When exposed to nutrient excess and insulin resistance, pancreatic β-cells undergo adaptive changes in order to maintain glucose homeostasis. The role that growth control genes, highly expressed in early pancreas development, might exert in programming β-cell plasticity in later life is a poorly studied area. The imprinted Igf2 (insulin-like growth factor 2) gene is highly transcribed during early life and has been identified in recent genome-wide association studies as a type 2 diabetes susceptibility gene in humans. Hence, here we investigate the long-term phenotypic metabolic consequences of conditional Igf2 deletion in pancreatic β-cells (Igf2βKO) in mice. We show that autocrine actions of IGF2 are not critical for β-cell development, or for the early post-natal wave of β-cell remodelling. Additionally, adult Igf2βKO mice maintain glucose homeostasis when fed a chow diet. However, pregnant Igf2βKO females become hyperglycemic and hyperinsulinemic, and their conceptuses exhibit hyperinsulinemia and placentomegalia. Insulin resistance induced by congenital leptin deficiency also renders Igf2βKO females more hyperglycaemic compared to leptin-deficient controls. Upon high-fat diet feeding, Igf2βKO females are less susceptible to develop insulin resistance. Based on these findings, we conclude that in female mice, autocrine actions of β-cell IGF2 during early development determine their adaptive capacity in adult life.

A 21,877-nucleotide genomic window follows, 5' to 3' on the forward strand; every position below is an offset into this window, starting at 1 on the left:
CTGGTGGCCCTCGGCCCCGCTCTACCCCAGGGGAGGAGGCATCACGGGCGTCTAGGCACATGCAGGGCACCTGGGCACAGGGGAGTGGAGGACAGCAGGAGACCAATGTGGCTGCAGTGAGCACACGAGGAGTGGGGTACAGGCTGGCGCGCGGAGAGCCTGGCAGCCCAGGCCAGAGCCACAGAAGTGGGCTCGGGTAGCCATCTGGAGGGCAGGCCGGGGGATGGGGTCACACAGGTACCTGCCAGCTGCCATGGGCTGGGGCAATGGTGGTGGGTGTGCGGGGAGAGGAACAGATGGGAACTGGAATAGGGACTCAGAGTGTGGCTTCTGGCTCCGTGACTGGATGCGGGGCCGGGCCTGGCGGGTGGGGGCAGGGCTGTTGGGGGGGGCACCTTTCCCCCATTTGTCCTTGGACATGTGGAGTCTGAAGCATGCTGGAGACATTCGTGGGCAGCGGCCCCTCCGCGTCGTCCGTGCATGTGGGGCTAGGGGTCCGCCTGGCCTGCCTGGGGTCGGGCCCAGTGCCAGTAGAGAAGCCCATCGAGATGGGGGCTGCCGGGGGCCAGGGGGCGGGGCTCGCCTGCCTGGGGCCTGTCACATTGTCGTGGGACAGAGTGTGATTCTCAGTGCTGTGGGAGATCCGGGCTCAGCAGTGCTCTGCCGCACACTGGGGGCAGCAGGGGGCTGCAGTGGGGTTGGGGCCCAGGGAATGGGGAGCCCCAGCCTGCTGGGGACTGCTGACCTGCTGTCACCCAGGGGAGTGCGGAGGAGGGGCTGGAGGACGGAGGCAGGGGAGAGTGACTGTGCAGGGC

Metabolic Research Laboratories and MRC Metabolic Diseases Unit, Institute of Metabolic Science, Addenbrookes Hospital, University of Cambridge, Cambridge, CB2 0QQ, UK. email@example.com.